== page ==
Phase I/IB study of immunization with autologous tumor cells transfected with the GM-CSF gene by particle-mediated transfer in patients with melanoma or sarcoma

D. M. Mahvi*, P. M. Sondel, N. S. Yang, M. R. Albertini, J. Hank, J. Heiner, J. Gan, W. Swain, R. Logrono

*Corresponding author for this work

Research output: Contribution to journalReview articlepeer-review

50 Scopus citations


The objective of this Phase I study is to assess the acute and long-term toxicities of intradermal vaccination of cancer patients with lethally-irradiated tumor cells that have been transfected by particle-mediated gene transfer (PMGT) with gold particles coated with human granulocyte-macrophage colony stimulating factor (GM-CSF) DNA in a plasmid expression vector. The GM-CSF DNA-coated gold particles are delivered to tumor cells using helium pressure with a hand held gene delivery device. Preclinical studies have demonstrated that vaccination of mice with irradiated, GM-CSF-transfected melanoma cells provided protection from subsequent challenges with non-irradiated, non-transfected tumor cells. Ongoing human tumor immunotherapy studies use patients' melanoma or renal carcinoma cells transfected with a retroviral vector containing GM-CSF cDNA as a vaccine to elicit anti-tumor immune responses. PMGT transfection, unlike retroviral transfection, does not require tumor cells to proliferate in vitro to undergo gene transfer. Instead, tumor tissue can be dissociated into small tissue clumps or cell aggregates and then immediately transfected using the gene gun. PMGT physically inserts the DNA without the need for cell surface interaction with viral components or exposure of the patient to viral antigens. As described in this protocol, fresh human sarcoma and melanoma specimens can be transfected with the GM-CSF DNA-coated gold particles with subsequent production of biologically active GM-CSF protein. In this study tumor tissue will be obtained from patients with melanoma or sarcoma. Tumor tissue will be dissociated, irradiated, and transfected with GM-CSF DNA by PMGT. In this ascending dosage study, two dose levels of GM-CSF DNA will be studied in 2 groups of 6 patients each. Patients will receive two intradermal injections of the irradiated, transfected tumor in a single extremity. On days 3 and 14 post-vaccination, patients will undergo surgical excision of the vaccination sites to assess GM-CSF production and infiltration of immune effector cells. On Day 25, patients will undergo DTH testing with intradermal injection in their opposite extremity of 5 x 106 irradiated non-transfected autologous tumor cells cryopreserved at the time of vaccine preparation. This injection site will be assessed on day 28 post-vaccination and surgical excision of the DTH testing site will be performed on day 28 if a positive reaction is noted. The patients will be observed for local and systemic toxicity on days 2, 3, 5, 8, 14, 25, and 28 after the vaccination. Restaging of the patients' disease and long term toxicity evaluation will be performed at 3, 6, and 12 months and then yearly.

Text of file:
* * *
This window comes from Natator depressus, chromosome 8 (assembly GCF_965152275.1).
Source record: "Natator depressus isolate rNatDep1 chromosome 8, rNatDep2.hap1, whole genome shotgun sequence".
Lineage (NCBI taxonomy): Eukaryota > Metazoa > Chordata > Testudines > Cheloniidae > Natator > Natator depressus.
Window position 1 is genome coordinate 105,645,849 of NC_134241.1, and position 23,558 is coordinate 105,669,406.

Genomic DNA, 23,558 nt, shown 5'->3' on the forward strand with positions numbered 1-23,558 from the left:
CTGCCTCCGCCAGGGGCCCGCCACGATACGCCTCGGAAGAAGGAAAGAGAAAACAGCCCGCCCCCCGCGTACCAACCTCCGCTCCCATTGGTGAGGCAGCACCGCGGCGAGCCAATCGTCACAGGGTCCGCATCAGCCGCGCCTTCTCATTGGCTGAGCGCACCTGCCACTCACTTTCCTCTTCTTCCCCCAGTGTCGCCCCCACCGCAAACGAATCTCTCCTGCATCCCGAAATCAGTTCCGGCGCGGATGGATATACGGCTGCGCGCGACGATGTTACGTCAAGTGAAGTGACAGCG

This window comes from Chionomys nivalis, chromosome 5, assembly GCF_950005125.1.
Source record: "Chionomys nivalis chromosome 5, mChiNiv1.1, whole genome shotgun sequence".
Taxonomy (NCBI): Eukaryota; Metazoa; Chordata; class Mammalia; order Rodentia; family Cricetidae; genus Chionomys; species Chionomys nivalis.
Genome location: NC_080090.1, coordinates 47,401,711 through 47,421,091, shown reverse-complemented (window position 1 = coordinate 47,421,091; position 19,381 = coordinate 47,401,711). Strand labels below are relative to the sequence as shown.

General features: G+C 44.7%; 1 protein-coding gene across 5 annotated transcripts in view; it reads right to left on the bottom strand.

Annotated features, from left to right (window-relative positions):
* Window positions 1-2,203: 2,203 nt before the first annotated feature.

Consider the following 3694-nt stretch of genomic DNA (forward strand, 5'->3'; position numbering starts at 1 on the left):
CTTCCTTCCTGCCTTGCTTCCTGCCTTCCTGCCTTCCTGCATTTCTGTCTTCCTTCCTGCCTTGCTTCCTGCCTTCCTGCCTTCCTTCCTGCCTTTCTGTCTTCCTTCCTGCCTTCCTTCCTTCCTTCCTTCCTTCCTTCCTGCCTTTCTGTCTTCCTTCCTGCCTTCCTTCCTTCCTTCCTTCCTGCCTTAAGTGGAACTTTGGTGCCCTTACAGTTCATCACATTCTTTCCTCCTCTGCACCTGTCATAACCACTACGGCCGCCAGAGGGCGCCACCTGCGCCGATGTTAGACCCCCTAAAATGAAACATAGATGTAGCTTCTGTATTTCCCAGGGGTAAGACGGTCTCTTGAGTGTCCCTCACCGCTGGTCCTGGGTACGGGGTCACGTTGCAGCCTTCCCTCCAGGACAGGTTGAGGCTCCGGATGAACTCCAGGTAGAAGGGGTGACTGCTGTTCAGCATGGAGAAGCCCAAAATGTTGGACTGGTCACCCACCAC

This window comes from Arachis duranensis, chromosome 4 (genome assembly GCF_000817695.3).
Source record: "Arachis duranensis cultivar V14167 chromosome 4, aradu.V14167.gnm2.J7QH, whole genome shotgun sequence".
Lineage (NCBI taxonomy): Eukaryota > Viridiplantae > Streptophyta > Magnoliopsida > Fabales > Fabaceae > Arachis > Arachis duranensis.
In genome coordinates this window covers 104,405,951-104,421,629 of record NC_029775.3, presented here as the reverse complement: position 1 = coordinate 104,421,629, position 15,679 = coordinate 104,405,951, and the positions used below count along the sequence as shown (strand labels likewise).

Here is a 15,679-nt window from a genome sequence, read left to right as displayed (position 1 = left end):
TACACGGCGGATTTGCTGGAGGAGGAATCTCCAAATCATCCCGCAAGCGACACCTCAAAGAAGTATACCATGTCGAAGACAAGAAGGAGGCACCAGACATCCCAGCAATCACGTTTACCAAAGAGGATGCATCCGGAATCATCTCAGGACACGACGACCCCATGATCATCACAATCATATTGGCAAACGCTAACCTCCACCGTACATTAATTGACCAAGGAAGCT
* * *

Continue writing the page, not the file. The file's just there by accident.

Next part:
Original languageEnglish (US)
Pages (from-to)875-891
Number of pages17
JournalHuman Gene Therapy
Issue number7
StatePublished - May 1 1997

ASJC Scopus subject areas

  • Genetics
  • Molecular Medicine
  • Molecular Biology


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